But this is merely an anniversary, a pause along the path. We are no longer at the beginning, nor are we quite at the end. We are in the middle, the place where everything happens before you know why it does. The place where, in my favorite novels, the characters live through all kinds of exciting, meaningful, sometimes harrowing events, without the clarity that often comes at the end. In a story, the middle is both exciting and necessary; in life, it can feel long and frustrating. Things either shift constantly, leaving us disoriented, or they drag on with little change, with aching monotony. And it isn’t yet given to us to know why.
After spending eight years in the same smallish college town, my husband and I were both restless, ready for a change. We did not want to emulate so many people we knew, who came to Abilene for college and never left, living much the same lives at thirty and fifty as they did at twenty-one. We wanted not just to taste life in a different place, but to sit down and make a meal of it, feast on it for a while, learn the flavors and smells of a completely new cuisine.
Two years in, we have gotten our wish, in spades. And while I love tasting the cannoli and clam chowder, treasure the books I’ve collected from local shops and author signings, cherish the memories of red leaves and golden autumn light, I miss my home. The longer I stay here, the more I realize that I am a stranger, that the center of my universe still lies on the drought-scorched plains two thousand miles south and west of here. I miss my family, now that I only get to see them two or three times a year. I miss Tex-Mex food, balmy weather in March, friendly smiles and hellos on the street, the twang of country music, the warm, all-inclusive word “y’all.”
And who, after all, will remember us when we leave here? Will we be just another idealistic young couple from the South who came up here for a few years to have an adventure and then left? Will we leave any mark on our workplaces, our apartment, our city, our friends? Or will all those shift and dissolve too, until the city won’t recognize us as former residents when we come back to visit?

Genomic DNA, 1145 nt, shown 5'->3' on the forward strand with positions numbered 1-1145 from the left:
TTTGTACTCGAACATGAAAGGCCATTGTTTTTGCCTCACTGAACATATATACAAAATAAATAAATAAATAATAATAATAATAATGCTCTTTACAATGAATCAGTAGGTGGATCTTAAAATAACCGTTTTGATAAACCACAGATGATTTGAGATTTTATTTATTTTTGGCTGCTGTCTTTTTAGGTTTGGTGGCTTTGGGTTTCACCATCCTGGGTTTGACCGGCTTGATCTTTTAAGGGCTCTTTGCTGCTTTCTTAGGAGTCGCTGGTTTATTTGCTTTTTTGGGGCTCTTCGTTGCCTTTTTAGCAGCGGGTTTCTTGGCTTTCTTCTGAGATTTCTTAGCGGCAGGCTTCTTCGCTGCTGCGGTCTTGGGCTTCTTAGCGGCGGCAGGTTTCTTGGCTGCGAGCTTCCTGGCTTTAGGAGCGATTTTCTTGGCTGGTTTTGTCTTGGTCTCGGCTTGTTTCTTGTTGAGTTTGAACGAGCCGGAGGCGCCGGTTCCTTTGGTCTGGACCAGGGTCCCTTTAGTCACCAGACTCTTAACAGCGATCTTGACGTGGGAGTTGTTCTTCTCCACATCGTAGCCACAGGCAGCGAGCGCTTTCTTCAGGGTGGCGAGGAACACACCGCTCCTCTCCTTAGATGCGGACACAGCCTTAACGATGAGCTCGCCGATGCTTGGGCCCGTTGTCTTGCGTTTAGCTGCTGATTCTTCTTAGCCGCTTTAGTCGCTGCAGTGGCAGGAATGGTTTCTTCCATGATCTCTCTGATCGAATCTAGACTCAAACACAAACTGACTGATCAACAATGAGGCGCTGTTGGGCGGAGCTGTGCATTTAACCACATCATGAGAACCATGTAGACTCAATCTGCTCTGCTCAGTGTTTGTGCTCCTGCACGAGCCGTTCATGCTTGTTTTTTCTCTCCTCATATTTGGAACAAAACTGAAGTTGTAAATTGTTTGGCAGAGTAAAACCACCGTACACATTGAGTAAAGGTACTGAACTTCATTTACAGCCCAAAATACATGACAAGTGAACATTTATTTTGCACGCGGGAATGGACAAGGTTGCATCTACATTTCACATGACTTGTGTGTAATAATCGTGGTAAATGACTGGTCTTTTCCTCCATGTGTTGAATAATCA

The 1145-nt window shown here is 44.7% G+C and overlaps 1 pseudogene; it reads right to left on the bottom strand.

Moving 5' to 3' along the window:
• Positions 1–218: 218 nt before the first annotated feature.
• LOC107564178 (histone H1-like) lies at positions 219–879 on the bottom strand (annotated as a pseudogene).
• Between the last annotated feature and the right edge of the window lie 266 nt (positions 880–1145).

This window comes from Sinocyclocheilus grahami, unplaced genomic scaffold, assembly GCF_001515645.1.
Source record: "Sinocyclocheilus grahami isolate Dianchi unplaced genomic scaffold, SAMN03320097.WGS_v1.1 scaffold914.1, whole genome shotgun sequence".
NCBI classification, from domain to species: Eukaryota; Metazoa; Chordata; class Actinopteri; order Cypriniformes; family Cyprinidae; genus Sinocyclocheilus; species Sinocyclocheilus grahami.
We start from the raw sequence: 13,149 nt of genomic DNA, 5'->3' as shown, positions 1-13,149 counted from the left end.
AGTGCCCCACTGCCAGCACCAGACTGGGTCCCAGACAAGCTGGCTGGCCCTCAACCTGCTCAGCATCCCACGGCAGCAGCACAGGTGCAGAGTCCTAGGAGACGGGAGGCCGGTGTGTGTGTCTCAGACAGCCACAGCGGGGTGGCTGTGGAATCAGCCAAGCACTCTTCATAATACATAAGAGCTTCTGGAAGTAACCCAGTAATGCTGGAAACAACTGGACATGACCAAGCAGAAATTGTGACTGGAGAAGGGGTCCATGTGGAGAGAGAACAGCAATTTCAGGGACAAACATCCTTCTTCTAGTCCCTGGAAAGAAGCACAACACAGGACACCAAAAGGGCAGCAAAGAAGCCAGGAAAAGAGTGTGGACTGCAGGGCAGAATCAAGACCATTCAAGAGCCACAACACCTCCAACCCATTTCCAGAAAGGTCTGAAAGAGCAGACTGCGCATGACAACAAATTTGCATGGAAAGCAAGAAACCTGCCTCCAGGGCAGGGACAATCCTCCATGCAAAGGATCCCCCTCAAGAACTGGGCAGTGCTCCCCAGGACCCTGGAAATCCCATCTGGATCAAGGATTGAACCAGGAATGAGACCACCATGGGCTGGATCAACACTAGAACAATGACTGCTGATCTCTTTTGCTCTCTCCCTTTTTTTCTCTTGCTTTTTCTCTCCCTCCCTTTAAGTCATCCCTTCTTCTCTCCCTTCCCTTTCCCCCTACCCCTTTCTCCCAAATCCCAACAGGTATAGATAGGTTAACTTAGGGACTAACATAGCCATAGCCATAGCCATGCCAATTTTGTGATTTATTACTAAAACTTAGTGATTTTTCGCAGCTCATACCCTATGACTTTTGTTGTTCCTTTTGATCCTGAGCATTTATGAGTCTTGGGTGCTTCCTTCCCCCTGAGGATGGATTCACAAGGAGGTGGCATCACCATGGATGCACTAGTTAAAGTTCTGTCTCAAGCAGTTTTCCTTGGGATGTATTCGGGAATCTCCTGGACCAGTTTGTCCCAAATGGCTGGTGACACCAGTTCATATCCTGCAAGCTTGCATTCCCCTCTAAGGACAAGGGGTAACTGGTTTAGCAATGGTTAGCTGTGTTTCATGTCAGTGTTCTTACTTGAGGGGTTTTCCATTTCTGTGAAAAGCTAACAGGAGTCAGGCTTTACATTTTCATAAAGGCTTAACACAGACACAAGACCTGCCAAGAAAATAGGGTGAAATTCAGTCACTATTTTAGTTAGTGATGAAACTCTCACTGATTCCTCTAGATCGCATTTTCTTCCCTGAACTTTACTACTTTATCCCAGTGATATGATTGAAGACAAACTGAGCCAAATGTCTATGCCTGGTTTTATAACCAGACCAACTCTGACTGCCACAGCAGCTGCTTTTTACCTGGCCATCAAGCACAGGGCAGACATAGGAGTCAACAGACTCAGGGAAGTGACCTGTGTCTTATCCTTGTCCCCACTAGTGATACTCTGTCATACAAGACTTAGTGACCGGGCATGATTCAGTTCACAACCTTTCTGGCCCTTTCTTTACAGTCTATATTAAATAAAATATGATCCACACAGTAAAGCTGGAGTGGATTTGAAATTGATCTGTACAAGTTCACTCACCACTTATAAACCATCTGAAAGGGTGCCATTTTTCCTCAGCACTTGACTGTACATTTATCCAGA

I don’t know. It’s hard to tell now, from here, in the middle.
I don’t know what lies ahead, either in the rest of the middle or beyond it. I don’t know where the middle ends, or where the end begins. I’d prefer the heightened perspective of knowing, without the sadness and uncertainty that often accompany endings. I’d like the clarity without the finality, the direction without the melancholy, so I can sift through the sand of the past two years for a few jewels, trace the winding maze to its X and point to a spot on the road: Here. I’d love to be able to mark and define what we’ve been looking for, what we’ve been working toward, the whole time.
But the process, I know, doesn’t work like that. Instead, I am looking back through my own scattered signposts along the road, rereading journal entries and blog posts, looking at photos, remembering all we’ve seen and known and done in Boston so far. I am breathing a prayer of thanks for the few true friends we’ve made and for the people back home who are still cheering us on, even as they wait for us to come back. And, like any character worth her salt, I will then take a deep breath and step forward into the next year, into the next part of the middle. The next part of the unknown, the next page. The next chapter. The next day.
Katie Noah Gibson is a writer, editor, knitter, and compulsive tea-drinker based in Boston. Born in Texas, she’s a lifelong Anglophile but loves to travel just about anywhere. She blogs at Cakes, Tea and Dreams and tweets regularly.